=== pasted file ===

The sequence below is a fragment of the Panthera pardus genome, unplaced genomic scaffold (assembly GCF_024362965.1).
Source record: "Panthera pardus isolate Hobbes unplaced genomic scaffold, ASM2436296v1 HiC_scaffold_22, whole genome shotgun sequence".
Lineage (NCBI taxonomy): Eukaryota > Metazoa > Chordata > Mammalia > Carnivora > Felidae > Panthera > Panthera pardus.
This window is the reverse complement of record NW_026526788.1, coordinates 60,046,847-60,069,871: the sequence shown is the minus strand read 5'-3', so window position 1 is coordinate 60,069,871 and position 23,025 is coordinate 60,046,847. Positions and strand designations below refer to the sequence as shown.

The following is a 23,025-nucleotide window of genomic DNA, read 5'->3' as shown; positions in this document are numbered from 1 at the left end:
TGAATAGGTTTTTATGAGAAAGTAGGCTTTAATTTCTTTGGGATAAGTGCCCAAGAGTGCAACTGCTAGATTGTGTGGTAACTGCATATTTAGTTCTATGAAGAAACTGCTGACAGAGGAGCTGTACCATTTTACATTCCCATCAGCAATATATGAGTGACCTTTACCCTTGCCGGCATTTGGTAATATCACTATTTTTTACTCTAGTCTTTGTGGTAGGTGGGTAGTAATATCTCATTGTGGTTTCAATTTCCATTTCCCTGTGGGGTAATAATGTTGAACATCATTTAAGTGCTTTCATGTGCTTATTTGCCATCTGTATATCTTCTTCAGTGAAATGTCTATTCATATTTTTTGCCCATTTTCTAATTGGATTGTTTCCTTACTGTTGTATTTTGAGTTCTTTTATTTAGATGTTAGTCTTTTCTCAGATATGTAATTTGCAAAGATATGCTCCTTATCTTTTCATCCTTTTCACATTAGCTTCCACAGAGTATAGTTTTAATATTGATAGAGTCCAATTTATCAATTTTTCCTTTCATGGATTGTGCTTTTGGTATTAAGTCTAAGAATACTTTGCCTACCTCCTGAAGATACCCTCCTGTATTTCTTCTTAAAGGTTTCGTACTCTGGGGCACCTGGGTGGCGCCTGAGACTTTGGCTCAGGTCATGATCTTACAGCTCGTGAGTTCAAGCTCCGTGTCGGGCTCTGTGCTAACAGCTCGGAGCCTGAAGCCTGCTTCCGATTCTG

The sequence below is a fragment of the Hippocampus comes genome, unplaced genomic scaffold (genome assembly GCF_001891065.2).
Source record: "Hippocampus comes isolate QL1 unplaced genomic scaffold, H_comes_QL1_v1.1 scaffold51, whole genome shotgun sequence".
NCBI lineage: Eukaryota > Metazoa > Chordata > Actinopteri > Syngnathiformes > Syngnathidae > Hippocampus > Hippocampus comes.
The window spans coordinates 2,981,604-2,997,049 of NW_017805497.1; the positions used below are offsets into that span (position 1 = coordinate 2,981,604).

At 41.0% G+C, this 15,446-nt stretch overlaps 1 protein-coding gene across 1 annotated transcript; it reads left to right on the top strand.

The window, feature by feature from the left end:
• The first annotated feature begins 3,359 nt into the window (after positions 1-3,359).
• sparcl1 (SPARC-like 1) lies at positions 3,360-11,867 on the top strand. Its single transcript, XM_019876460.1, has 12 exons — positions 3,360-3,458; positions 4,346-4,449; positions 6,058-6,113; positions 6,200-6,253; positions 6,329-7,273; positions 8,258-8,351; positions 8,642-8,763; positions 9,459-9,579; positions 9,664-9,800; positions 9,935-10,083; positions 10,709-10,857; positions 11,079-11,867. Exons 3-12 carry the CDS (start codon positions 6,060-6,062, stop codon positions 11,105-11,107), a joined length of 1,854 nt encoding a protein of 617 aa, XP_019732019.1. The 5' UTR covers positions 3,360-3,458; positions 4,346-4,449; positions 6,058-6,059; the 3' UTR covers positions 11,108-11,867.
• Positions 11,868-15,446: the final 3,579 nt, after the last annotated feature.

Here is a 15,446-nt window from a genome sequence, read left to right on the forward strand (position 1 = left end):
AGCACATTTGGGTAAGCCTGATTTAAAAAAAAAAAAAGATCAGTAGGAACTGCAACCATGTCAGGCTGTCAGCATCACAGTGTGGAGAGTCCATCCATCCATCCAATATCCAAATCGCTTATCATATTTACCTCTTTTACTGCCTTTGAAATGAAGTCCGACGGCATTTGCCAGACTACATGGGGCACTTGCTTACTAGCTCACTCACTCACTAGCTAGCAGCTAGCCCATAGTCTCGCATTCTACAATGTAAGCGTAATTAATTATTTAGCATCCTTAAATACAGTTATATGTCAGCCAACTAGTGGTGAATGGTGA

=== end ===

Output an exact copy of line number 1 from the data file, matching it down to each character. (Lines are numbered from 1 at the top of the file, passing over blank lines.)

The sequence below is a fragment of the Panthera pardus genome, unplaced genomic scaffold (assembly GCF_024362965.1).